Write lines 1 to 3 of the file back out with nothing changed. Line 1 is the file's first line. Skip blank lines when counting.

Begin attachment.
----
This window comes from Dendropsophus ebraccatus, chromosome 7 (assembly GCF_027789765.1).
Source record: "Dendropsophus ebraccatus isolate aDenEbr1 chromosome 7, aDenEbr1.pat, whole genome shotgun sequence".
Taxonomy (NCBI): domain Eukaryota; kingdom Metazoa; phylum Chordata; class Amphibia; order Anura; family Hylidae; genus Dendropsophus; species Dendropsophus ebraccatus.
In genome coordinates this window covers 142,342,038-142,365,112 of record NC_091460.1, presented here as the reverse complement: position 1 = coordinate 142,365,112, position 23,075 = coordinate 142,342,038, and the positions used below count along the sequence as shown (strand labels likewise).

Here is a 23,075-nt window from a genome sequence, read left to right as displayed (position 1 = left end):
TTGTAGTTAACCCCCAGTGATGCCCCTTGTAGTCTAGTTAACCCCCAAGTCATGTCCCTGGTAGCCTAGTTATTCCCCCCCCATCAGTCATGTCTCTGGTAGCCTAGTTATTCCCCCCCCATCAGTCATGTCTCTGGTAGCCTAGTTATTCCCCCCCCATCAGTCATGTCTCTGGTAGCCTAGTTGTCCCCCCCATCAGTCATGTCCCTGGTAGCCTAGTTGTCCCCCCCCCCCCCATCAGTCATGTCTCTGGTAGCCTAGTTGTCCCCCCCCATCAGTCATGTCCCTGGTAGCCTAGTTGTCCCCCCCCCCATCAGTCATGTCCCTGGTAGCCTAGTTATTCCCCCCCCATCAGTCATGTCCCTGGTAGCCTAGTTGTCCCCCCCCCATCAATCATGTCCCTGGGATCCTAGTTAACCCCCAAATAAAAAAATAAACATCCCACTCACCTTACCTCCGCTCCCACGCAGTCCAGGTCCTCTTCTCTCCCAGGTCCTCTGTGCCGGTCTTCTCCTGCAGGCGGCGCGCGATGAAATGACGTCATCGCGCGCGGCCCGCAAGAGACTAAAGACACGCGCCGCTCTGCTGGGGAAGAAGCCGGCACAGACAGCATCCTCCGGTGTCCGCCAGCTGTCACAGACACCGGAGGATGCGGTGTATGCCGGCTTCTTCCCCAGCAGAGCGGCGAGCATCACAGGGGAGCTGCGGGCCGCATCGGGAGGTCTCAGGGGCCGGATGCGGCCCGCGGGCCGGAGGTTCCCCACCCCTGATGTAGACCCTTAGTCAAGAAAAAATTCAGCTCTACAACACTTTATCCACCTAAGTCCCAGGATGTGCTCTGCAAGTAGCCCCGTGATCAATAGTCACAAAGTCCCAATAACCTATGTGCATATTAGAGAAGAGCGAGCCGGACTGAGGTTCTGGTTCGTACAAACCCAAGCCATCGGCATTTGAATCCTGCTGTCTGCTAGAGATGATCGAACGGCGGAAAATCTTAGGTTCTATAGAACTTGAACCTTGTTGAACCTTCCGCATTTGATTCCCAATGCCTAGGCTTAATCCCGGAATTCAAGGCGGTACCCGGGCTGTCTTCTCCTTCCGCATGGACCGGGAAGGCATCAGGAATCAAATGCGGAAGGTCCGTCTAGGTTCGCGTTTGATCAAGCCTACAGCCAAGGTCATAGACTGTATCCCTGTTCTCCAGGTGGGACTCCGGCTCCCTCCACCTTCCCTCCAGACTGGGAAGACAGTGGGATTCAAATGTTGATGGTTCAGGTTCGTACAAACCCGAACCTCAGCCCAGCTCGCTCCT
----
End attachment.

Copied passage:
This window comes from Dendropsophus ebraccatus, chromosome 7 (assembly GCF_027789765.1).
Source record: "Dendropsophus ebraccatus isolate aDenEbr1 chromosome 7, aDenEbr1.pat, whole genome shotgun sequence".
Taxonomy (NCBI): domain Eukaryota; kingdom Metazoa; phylum Chordata; class Amphibia; order Anura; family Hylidae; genus Dendropsophus; species Dendropsophus ebraccatus.